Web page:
5. Substance Abuse and Mental Health Services Administration. (2019). Buprenorphine.
  6. Substance Abuse and Mental Health Services Administration. (2015). Medication and Counseling Treatment.
  7. National Institute on Drug Abuse. (2019). Opioid Overdose Crisis.
  8. National Institute on Drug Abuse. (2016). Effective Treatments of Opioid Addiction.
Last updated on May 8 2019
2019-05-08T14:22:17+00:00
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6 thoughts on “Subutex (Buprenorphine) Treatment for Opioid Addictions”

  1. lenski says:

    What are the slang, street names, or nicknames for Subutex?

    1. rehabs.com says:

      Subutex is the brand name for buprenorphine hydrochloride. It’s often sold under the street names of “subbies,” “temmies” and “bupe.”

  2. lenski says:

    Am I addicted to Subutex?

    1. rehabs.com says:

      If you experience withdrawal symptoms soon after your last dose of Subutex, you may be addicted to the drug. Symptoms of withdrawal may include:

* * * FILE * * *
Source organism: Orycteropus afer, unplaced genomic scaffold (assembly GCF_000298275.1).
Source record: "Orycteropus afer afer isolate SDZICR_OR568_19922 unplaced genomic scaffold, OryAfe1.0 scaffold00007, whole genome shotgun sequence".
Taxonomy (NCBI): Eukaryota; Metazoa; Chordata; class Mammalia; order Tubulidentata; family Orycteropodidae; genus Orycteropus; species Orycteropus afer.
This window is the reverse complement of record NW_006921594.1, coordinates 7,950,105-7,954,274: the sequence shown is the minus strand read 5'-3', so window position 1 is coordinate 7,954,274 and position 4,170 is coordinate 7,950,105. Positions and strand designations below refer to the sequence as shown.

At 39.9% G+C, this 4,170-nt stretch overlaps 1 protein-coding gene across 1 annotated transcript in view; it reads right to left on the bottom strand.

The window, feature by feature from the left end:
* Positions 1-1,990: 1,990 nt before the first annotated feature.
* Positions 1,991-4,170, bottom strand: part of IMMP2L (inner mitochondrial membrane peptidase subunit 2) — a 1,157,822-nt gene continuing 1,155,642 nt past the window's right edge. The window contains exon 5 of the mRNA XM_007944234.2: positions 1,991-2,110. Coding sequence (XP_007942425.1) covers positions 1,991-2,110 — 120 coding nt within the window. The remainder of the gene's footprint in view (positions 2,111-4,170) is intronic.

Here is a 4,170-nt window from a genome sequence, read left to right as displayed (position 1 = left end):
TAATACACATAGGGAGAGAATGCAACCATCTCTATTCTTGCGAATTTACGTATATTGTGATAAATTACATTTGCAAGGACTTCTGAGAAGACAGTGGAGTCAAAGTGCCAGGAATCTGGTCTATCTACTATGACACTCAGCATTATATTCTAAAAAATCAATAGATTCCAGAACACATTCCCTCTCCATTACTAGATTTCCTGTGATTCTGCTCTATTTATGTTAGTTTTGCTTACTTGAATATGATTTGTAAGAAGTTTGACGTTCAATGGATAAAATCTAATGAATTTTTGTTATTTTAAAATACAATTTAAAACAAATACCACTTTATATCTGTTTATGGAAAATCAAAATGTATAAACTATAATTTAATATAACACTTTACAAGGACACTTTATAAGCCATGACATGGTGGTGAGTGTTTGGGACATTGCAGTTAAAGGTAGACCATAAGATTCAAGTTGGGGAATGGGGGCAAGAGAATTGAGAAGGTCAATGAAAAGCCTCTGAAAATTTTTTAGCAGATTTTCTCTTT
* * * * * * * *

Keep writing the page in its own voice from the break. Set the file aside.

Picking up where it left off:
• Muscle cramping
      • Sweating
      • Anxiety
      • Depression
      • Diarrhea
      • Restless legs
      • Insomnia

      Drug-seeking behavior, where you search out your next dosage before possible withdrawal begins, is also indicative of an addiction to the drug. If addicted, a Subutex rehab program may be needed to cut off use of the drug safely.

  3. lenski says:

    What are the long-term effects of Subutex abuse?

    1. rehabs.com says:

      Using Subutex on a long-term basis can lead to jaundice, pale stools, severe allergic reactions, mood swings, anxiety, darkening of the urine, nervousness and respiratory distress.